Which countries place a high value on mental healthcare and psychological well-being? According to a ranking of OECD member countries, Nordic countries have a strong showing. Sweden comes up tops, followed by Germany and Finland.
The World Health Organization (WHO) defines mental health as “a state of well-being in which an individual realises [their] own abilities, can cope with the normal stresses of life, can work productively and is able to make a contribution to [their] community.”
But which countries are best at taking care of their citizens’ mental health? William Russell, an international health insurance specialist, has ranked the 26 OECD countries by taking into account several factors related to “promoting psychological well-being.” These include work-life balance, the environment, amount of green space and public spending on mental healthcare.
“Each country was given a normalised score out of ten for each factor, before taking an average across all the factors to reach our final score out of ten,” explains William Russell.
With a score of 7.13, Sweden tops the list, ahead of Germany with 6.60 and Finland with 6.47. France has a score of 6.40. With 3.30, 2.07 and 1.60, Poland, Chile and Iceland come last.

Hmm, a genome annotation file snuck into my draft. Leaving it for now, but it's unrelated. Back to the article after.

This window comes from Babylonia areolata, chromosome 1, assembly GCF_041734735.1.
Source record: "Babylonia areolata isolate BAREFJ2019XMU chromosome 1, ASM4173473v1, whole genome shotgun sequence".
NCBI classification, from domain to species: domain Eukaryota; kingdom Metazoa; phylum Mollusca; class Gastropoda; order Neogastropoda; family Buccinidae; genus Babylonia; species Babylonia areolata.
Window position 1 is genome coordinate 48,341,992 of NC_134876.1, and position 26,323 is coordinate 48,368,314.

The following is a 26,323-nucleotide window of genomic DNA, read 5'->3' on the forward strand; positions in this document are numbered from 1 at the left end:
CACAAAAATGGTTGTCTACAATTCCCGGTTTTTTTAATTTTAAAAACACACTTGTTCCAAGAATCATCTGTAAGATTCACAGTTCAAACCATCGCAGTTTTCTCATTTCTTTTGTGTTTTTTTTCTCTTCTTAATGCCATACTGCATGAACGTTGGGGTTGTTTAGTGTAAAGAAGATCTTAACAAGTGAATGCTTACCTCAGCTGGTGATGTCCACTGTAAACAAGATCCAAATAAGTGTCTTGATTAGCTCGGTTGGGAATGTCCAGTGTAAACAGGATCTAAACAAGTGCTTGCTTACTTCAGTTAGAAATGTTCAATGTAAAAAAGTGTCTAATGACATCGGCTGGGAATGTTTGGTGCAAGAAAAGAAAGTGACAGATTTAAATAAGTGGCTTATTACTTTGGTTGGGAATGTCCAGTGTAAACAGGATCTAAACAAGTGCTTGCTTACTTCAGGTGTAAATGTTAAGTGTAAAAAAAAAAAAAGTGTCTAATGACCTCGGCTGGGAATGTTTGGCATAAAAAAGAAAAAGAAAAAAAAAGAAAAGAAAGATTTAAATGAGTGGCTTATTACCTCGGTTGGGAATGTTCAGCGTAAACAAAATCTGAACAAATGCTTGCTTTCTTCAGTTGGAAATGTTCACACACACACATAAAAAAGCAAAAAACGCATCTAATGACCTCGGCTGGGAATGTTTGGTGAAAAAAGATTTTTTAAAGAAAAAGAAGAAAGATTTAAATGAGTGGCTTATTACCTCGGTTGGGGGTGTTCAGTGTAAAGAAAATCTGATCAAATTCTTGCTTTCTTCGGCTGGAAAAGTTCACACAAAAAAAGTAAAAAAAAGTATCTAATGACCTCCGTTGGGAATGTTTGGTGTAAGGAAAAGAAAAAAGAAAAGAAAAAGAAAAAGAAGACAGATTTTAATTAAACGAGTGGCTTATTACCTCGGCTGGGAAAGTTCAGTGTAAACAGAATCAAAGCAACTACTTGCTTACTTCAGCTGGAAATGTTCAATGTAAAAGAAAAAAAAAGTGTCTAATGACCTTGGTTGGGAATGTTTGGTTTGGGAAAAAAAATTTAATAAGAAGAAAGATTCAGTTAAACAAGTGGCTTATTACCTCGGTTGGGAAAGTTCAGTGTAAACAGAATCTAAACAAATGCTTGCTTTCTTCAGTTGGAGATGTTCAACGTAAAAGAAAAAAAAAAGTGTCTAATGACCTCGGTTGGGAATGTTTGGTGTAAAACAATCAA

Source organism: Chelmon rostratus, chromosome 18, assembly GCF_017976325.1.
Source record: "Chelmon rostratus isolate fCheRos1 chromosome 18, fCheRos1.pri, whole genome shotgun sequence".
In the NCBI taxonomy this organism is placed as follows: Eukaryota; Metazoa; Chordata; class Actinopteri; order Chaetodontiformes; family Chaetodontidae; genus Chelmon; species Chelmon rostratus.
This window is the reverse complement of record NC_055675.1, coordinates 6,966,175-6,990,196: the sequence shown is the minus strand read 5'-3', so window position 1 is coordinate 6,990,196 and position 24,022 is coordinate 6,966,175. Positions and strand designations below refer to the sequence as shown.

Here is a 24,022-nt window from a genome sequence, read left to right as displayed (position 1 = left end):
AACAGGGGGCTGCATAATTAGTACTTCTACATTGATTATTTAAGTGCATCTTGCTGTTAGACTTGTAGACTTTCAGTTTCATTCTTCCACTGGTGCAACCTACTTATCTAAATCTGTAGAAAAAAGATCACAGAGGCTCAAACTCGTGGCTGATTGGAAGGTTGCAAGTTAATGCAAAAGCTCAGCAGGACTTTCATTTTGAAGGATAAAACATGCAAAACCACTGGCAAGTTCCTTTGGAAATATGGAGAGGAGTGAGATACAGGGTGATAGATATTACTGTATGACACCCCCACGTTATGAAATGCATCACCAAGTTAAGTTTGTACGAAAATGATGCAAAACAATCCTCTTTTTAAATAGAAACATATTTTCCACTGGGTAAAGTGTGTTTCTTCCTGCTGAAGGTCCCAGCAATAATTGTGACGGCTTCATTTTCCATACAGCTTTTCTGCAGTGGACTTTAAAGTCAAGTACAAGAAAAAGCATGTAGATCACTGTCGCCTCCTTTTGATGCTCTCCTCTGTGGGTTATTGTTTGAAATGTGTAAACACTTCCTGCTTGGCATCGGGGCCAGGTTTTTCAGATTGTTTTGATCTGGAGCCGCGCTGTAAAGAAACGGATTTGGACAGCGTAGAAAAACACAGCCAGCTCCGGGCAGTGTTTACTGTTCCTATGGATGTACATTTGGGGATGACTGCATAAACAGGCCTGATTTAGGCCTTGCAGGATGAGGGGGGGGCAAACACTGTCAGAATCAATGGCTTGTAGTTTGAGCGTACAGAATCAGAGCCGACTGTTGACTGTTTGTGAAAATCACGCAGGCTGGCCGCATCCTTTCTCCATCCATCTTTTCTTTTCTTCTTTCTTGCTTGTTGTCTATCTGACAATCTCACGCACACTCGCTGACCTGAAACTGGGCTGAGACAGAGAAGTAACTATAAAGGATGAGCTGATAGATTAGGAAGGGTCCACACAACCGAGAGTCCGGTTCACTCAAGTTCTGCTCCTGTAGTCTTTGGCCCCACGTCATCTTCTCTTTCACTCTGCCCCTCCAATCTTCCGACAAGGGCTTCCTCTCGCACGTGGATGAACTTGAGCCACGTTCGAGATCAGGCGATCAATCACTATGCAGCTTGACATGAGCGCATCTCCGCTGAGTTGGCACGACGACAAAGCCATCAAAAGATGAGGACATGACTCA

Sweden ranks first thanks in part to its green spaces. The country “plays host to lush coniferous forests that take up the majority of its land providing the perfect environment for relaxation and mental wellbeing,” note the specialists. In addition, Swedes enjoy a good work-life balance. This criterion also puts Germany in second place. The country also devotes more than 11% of its health budget to the psychological well-being of its citizens. Finland, known as the happiest country in the world, stands out for its environmental factors, in particular its high percentage of green spaces (73% of its territory).
France, meanwhile, leads when it comes to public spending on mental health, which represents a total of 15% of its health budget. France ranks second in the number of hours allocated to leisure and well-being, a total of 16.4 per day. It owes this position to the 35-hour work week, as well as to the right to disconnect, “the right to disconnect, a law requiring larger companies to not send or receive emails in off-hours,” explains the study.
This story was published via AFP Relaxnews
(Main and featured image: Emily Underworld/ Unsplash)